Postnote (02-05-04): Carolyn Elefant at MyShingle has quite a bit to say today about assigned counsel pay and how to improve the system.

Postnote (09-04-04): David Feige has a thoughtful column at Slate: “Public Offenders’: Why criminals in Massachusetts are getting out of jail free.” He says only a comprehensive public defender system, not one relying so heavily on assigned counsel will provide adequate service.

Postnote (Jan. 31, 2006):  See our post “NYS Chief Judge wants statewide public defender system,” and the 2005 ABA report on indigent defense, Gideon’s Broken Promise, which states that national standards for indigent defense favor fulltime public defenders, whenever the population and caseload can support them.

NJ Court Won’t Apply Consumer Fraud Act to MDs & JDs

Filed under: pre-06-2006 — David Giacalone @ 4:12 pm

law’s a beach in NJ

 

Consumer fraud laws do not protect New Jersey patients or clients from fraudulent advertising, according to an opinion released by its Supreme Court.  An article in Newsday reports that the Court refused to apply the 40-year old statutue to doctors, lawyers and other learned professions, who “were not permitted to advertise at the time the law was enacted.”  (“N.J. Supreme Court says doctors can’t be sued for consumer fraud,” February 3, 2004) (Thanks to Legal Reader for the pointer, and especially to Jurist Paperchase, for adding links to the Act and decision.) 

 


It’s time for New Jersey’s legislature to stand up to medical and legal lobbies and clarify that the Consumer Fraud Act reaches doctors and lawyers.  Until then, legal clients are left under the protection of some fairly sleepy watchdogs.   According to HALT’s Report Card on the NJ discipline system, bar counsel investigate less than half of complaints made, and complainants are under a strict “gag rule” prohibiting discussing a complaint with anyone.   Despite getting good grades for holding open hearings, lawyer discipline in NJ got an overall C- for a grade, 27th in the nation.

 

In addition, you may remember from our post last September, that New Jersey RPC 1.1, the State’s ethical rule covering Competence, is considerably weaker than the Model Rule on Competence.  NJ won’t brand lawyer performance as incompetent unless it amounts to “gross negligence” or  a “pattern of negligence.”   My tip for legal consumers in NJ: pray for luck when choosing an attorney.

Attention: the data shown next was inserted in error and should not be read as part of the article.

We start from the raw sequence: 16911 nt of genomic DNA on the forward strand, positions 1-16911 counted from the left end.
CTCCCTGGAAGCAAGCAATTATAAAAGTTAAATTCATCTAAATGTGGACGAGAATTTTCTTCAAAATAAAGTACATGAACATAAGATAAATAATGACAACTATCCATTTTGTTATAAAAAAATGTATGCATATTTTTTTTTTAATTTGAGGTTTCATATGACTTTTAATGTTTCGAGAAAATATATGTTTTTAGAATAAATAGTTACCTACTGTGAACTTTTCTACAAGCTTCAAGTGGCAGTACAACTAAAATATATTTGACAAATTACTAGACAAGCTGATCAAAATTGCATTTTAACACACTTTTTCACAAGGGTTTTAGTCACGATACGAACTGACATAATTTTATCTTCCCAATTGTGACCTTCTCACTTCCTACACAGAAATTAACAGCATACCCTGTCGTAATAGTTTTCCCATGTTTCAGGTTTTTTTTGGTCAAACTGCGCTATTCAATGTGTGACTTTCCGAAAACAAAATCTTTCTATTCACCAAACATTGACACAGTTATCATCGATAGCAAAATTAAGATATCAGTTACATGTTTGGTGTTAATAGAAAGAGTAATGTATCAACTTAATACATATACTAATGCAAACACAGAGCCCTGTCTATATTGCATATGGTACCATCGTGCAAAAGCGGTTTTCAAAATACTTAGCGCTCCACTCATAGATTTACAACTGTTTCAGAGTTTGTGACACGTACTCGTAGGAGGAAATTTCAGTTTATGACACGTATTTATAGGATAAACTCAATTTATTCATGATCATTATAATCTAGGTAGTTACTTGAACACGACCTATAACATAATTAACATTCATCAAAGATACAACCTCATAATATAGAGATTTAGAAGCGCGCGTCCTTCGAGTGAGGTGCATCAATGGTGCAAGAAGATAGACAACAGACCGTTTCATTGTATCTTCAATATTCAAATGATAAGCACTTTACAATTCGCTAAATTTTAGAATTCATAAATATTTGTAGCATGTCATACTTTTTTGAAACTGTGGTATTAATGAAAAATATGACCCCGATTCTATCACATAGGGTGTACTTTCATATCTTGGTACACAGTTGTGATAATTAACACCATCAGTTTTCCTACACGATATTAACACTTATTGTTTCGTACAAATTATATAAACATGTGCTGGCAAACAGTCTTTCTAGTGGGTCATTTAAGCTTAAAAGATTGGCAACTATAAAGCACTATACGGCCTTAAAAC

• Extending consumer fraud statutes to lawyers in state’s that exempt them from coverage is a major goal of the legal reform group HALT.  Read about their activities in this area here.

Becoming a Partner-Rainmaker-Supervisor in D,C,

Filed under: pre-06-2006 — David Giacalone @ 1:00 am

Today’s edition of Legal Times has a cluster of articles about becoming a partner in BIGLAW Washington, DC., “New Partners: The Chosen” (02-03-2004).  The intro summarizes the climate in the Nation’s Capital:


“Litigators, corporate lawyers and intellectual property specialists were most likely to make partner this year at Washington, D.C.’s biggest firms. Increasingly, though, firms are using counsel as an intermediary step and stretching out the partnership track to eight years or more. Nor does getting the nod mean you’re home free — new partners face new pressures to land clients, supervise others and market themselves.”   

mouse lawyer . . mouse lawyer small

The most useful section, “From Peer to Supervisor,” by Holly English, 02-03-2004, explains why it’s important to become a good supervisor and gives some pretty good tips.  In Let It Rain,  Legal Times special reports editor Jenna Greene lets seven D.C. rainmakers tell how they landed their first clients. (Just how hard can it be to attract your first client if you just left the Department of Justice as the head of its Antitrust Division?)